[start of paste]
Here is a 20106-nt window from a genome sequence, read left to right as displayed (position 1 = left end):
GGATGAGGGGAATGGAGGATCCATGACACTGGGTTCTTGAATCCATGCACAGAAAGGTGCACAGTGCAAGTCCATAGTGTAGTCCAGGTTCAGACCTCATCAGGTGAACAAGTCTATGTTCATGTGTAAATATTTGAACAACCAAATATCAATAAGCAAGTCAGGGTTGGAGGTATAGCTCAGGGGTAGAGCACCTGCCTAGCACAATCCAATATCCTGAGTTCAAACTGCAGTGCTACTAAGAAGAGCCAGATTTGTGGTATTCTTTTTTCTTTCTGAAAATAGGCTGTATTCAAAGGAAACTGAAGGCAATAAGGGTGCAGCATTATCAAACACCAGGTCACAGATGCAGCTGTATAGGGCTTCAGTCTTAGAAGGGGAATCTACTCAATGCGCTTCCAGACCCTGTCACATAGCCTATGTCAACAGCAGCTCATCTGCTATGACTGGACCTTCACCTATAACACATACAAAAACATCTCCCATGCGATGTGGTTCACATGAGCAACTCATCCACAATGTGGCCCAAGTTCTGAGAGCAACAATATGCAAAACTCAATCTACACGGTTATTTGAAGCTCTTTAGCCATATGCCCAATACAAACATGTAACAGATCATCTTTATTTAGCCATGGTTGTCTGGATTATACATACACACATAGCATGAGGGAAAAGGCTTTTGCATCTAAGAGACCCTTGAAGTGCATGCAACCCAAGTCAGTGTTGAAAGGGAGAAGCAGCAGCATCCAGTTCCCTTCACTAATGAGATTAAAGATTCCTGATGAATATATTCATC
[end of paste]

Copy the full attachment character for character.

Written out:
Here is a 20106-nt window from a genome sequence, read left to right as displayed (position 1 = left end):
GGATGAGGGGAATGGAGGATCCATGACACTGGGTTCTTGAATCCATGCACAGAAAGGTGCACAGTGCAAGTCCATAGTGTAGTCCAGGTTCAGACCTCATCAGGTGAACAAGTCTATGTTCATGTGTAAATATTTGAACAACCAAATATCAATAAGCAAGTCAGGGTTGGAGGTATAGCTCAGGGGTAGAGCACCTGCCTAGCACAATCCAATATCCTGAGTTCAAACTGCAGTGCTACTAAGAAGAGCCAGATTTGTGGTATTCTTTTTTCTTTCTGAAAATAGGCTGTATTCAAAGGAAACTGAAGGCAATAAGGGTGCAGCATTATCAAACACCAGGTCACAGATGCAGCTGTATAGGGCTTCAGTCTTAGAAGGGGAATCTACTCAATGCGCTTCCAGACCCTGTCACATAGCCTATGTCAACAGCAGCTCATCTGCTATGACTGGACCTTCACCTATAACACATACAAAAACATCTCCCATGCGATGTGGTTCACATGAGCAACTCATCCACAATGTGGCCCAAGTTCTGAGAGCAACAATATGCAAAACTCAATCTACACGGTTATTTGAAGCTCTTTAGCCATATGCCCAATACAAACATGTAACAGATCATCTTTATTTAGCCATGGTTGTCTGGATTATACATACACACATAGCATGAGGGAAAAGGCTTTTGCATCTAAGAGACCCTTGAAGTGCATGCAACCCAAGTCAGTGTTGAAAGGGAGAAGCAGCAGCATCCAGTTCCCTTCACTAATGAGATTAAAGATTCCTGATGAATATATTCATC